Pak Elections: Imran Khan’s PTI is the single largest, but short of majority

Imran Khan's Party emerges as the single largest party

Islamabad: Counting of the votes caste in the eleventh General Elections in Pakistan is in its final stages and Imran Khan’s party Pakistan Tehreek-i-Insaf (PTI) has emerged as the single largest party, though it is still short of the halfway mark of 137 seats. Pakistan voted on Wednesday.

On Thursday evening Khan, 65, said “God has given me a chance to come to power to implement that ideology which I started 22 years ago,” in a televised speech from his house near the capital Islamabad.

He said he was ready to lead the nuclear-armed nation despite a long delay in ballot counting and allegations of vote-rigging from his main opponents.

Provisional results released by the Election Commission of Pakistan today morning showed PTI had won 110 seats of the 251 where counting had ended. The National Assembly has 272 seats in total and the halfway mark is 137 for a simple majority. Former Prime Minister Nawaz Sharif’s party PML-N won 63 seats, while Pakistan People’s Party (PPP) 43. This is only the second time in history that a government in Pakistan changing hands peacefully.

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Polling took place in the country’s 85,307 polling stations, out of which 17,007 were declared as “highly sensitive.” As many as 12,570 candidates are contesting for 272 national and 577 provincial assembly seats in Pakistan’s 11th general election.

In some remote places of Khyber-Pakhtunkhwa (KP) and Federally Administered Tribal Areas (FATA), many women, who were initially not allowed to vote were seen standing in long queues to exercise their franchise for the first time ever, according to several Pakistani media reports.

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Voting was marred by violence and clashes, which led to casualties. In some places, voting had to be temporarily halted.

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Many political parties, such as Pakistan Muslim League-Nawaz (PML-N), Pakistan People’s Party (PPP) and Pakistan Tehreek-e-Insaf (PTI) had written to the Election Commission of Pakistan (ECP) to extend the polling time, citing the “slowness” in voting. However, the pleas were turned down by the ECP.

  • Here are quick facts:
  • The current PM of Pakistan is Shahid Khaqan Abbasi (Caretaker) who was appointed on 1st August, 2017 after the resignation of Nawaz Sharif .
  • Nawaz Sharif resigned after being convicted by the Supreme Court for corruption in the Panama Paper case.
  • Sharif’s Pakistan Muslim League-Nawaz (PML-N) nominated Abbasi as the interim prime minister.
  • There are more than 30 active political parties. More than 12,600 candidates in the running to sway close to 106 million registered voters.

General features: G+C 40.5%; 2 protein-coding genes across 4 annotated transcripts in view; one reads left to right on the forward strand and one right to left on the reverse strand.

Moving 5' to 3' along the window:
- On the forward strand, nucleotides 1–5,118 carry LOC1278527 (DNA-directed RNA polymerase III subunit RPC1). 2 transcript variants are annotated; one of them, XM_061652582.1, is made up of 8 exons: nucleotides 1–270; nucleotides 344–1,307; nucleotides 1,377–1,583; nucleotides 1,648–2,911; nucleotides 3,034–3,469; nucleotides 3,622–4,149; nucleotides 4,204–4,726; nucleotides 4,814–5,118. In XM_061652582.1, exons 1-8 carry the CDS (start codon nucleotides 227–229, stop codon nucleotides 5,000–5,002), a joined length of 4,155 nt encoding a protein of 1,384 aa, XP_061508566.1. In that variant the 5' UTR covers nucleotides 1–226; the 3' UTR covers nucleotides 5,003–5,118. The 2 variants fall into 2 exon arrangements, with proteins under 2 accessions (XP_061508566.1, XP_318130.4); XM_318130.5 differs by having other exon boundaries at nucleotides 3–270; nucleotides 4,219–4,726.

• There are a total of 342 seats in the National Assembly, out of which, 272 seats are open for elections. The remaining 70 are reserved for religious minorities and women.
  • The 272 general seats are split among the four provinces — Punjab (141), Sindh (61), Khyber Pakhtunkhwa (39), Balochistan (16) — and two territories: FATA (12) and Islamabad Capital Territory (3).
  • In the four main provinces and the center, the fight will mainly be between the Pakistan Muslim League-Nawaz (PML-N) led by Nawaz Sharif and the opposition Pakistan Tehreek-e-Insaf (PTI) led by Imran Khan.
  • Pakistan Peoples Party (PPP) a party formed by Zulfikar Ali Bhutto the former 9thPrime Minister of Pakistan is also expected to secure a good number of seats across the country.
  • The Major Prime Ministerial candidates are Imran Khan, a cricketer turned politician representing PTI, Shehbaz Sharif, brother of Nawaz Sharif and the former president of Pakistan Asif Ali Zardari from PPP.
  • For a single party to form a government, the party needs to secure a minimum of 137 seats.
  • In the last week of election campaigning, more than 180 people were killed in various attacks. With more than 17,000 polling stations, the military has deployed 370,000 troops to ensure tight security.
  • Pakistan is currently facing economic and currency crisis due to decrease in foreign reserves.

The dismal state of Pakistan’s economy stems from foreign debts as reserves dwindle. The country is likely to go to International Monetary Fund for financial support. Since 1980’s, Pakistan has already received 12 IMF bailouts. The upcoming Prime Minister have to conduct its foreign relations adroitly, not just with China who came to provide assistance this month but also with U.S, who accused Pakistan of giving “save haven to terrorists”. Pakistan’s new leader will to take clear stance if they hope to count on U.S for financial and strategic aid.

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